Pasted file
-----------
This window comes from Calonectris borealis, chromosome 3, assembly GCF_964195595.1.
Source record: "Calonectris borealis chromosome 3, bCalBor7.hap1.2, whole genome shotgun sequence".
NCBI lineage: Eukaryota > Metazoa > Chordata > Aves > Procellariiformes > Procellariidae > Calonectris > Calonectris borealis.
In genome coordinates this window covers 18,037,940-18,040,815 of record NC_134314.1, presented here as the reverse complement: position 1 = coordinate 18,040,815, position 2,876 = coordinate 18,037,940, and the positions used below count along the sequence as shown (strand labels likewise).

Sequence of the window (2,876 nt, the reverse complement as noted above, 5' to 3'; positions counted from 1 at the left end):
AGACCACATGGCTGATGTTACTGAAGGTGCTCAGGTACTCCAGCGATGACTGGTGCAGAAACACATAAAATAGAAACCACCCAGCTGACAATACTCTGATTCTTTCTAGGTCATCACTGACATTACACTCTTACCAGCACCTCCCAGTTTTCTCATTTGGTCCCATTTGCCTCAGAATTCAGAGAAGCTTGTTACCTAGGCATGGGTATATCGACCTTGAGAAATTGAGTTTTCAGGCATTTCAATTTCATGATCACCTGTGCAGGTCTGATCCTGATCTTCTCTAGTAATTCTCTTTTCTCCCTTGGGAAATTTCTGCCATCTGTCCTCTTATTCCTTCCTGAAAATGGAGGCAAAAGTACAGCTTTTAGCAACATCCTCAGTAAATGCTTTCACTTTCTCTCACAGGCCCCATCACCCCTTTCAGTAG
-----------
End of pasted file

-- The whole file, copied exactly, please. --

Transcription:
This window comes from Calonectris borealis, chromosome 3, assembly GCF_964195595.1.
Source record: "Calonectris borealis chromosome 3, bCalBor7.hap1.2, whole genome shotgun sequence".
NCBI lineage: Eukaryota > Metazoa > Chordata > Aves > Procellariiformes > Procellariidae > Calonectris > Calonectris borealis.
In genome coordinates this window covers 18,037,940-18,040,815 of record NC_134314.1, presented here as the reverse complement: position 1 = coordinate 18,040,815, position 2,876 = coordinate 18,037,940, and the positions used below count along the sequence as shown (strand labels likewise).

Sequence of the window (2,876 nt, the reverse complement as noted above, 5' to 3'; positions counted from 1 at the left end):
AGACCACATGGCTGATGTTACTGAAGGTGCTCAGGTACTCCAGCGATGACTGGTGCAGAAACACATAAAATAGAAACCACCCAGCTGACAATACTCTGATTCTTTCTAGGTCATCACTGACATTACACTCTTACCAGCACCTCCCAGTTTTCTCATTTGGTCCCATTTGCCTCAGAATTCAGAGAAGCTTGTTACCTAGGCATGGGTATATCGACCTTGAGAAATTGAGTTTTCAGGCATTTCAATTTCATGATCACCTGTGCAGGTCTGATCCTGATCTTCTCTAGTAATTCTCTTTTCTCCCTTGGGAAATTTCTGCCATCTGTCCTCTTATTCCTTCCTGAAAATGGAGGCAAAAGTACAGCTTTTAGCAACATCCTCAGTAAATGCTTTCACTTTCTCTCACAGGCCCCATCACCCCTTTCAGTAG